NORTH 40 Review. Issues #1-3

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Written by Aaron Williams, 2009
Art by Fiona Staples
Wildstorm\DC Comics

Maybe I’m “old school”, but when I buy an issue of a comic book, I want a story with a beginning, middle, and an end (even if the ending is a cliffhanger).  I understand that this isn’t the nature of the industry anymore; everything is driven by trade paperback sales.  Modern comics seem paced exclusively for six-issue collections, and if you happen to catch an individual issue in the middle of a six-issue arc, you’ll often get no explanation for what happened before and absolutely no resolution for anything within the issue itself.  It’s a big part of the reason that I don’t pick up as many comics as I used to.

DC/Wildstorm’s new horror title NORTH 40 is as modern a comic as I’ve ever seen–an interesting first issue kick-off, followed by two issues of glacial pacing and underdeveloped characters and situations.I’m sure that the undercooked aspects of NORTH 40 are intended to create a feeling of mystery and intrigue that keeps you reading on a monthly basis, but, after three issues, writer Aaron Williams doesn’t dispense enough good information to sustain interest, issue to issue.  It’s got to be a tough balancing act.  It’s obvious Williams is playing his cards close to his vest, but because of that, I pretty much have no idea what’s going on in a given issue.  Assuming Williams has some clarity on the way past issue number three, this type of storytelling would work fine in the trade paperback format.  He may be building up to something in the next three issues.  In a monthly format however, it’s lousy.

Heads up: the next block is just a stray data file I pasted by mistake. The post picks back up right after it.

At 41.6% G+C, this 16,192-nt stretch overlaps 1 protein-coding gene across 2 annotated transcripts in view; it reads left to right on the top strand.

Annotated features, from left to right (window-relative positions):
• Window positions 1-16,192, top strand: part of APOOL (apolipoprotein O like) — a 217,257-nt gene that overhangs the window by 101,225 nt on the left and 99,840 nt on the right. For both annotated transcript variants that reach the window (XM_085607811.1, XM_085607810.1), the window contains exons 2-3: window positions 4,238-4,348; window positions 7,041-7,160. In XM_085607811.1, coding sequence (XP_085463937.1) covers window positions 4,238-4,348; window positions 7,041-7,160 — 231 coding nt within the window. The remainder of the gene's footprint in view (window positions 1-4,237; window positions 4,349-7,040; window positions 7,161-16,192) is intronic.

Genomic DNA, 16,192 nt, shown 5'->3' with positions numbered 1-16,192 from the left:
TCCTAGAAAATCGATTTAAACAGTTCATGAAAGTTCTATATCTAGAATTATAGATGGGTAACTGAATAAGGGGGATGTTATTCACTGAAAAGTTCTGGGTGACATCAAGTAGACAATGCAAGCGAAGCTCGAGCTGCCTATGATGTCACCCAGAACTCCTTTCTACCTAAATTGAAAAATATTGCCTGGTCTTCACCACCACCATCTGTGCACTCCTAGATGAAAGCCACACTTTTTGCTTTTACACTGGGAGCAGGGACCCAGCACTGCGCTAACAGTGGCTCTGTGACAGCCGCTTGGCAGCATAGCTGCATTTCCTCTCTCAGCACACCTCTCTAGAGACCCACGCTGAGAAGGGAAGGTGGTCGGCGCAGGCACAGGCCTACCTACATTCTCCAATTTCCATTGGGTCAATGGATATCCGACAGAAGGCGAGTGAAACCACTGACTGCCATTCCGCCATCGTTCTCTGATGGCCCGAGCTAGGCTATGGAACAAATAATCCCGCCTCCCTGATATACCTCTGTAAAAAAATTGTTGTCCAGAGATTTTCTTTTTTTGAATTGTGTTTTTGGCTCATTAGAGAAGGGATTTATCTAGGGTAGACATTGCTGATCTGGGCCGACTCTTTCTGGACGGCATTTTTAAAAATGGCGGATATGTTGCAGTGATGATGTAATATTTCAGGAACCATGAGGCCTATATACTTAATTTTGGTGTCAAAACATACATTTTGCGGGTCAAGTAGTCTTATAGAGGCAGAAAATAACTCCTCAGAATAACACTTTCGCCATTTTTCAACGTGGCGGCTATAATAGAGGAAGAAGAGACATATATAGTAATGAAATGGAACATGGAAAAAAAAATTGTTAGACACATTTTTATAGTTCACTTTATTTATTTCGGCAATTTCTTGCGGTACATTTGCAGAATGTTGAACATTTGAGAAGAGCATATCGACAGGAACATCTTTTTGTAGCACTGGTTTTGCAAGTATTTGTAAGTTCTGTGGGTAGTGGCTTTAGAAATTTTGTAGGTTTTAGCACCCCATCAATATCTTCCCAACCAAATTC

NORTH 40 is the story of the residents of Lufton, a podunk pitstop along Interstate 40 North, in some unnamed desert state where two of the town’s more “different” kids (a fat guy in a Cthulhu shirt and a snarky goth chick) unleash some not-exactly-explained evil on the town by reading from what appears to be the Necronomicon.  As a result, the town ends up cut-off from the rest of the world, and a good portion of its population transform into paranormally powered monsters.  A couple of the central protagonists are completely unchanged, namely B-movie stock character Sherriff Morgan and the blandly good-natured teen Wyatt Hinkle, but their goal after three issues doesn’t seem to run much deeper than a middling desire to figure out what’s going on.  Most of that investigative action takes a backseat to perfunctory character introductions and their displays of odd powers.

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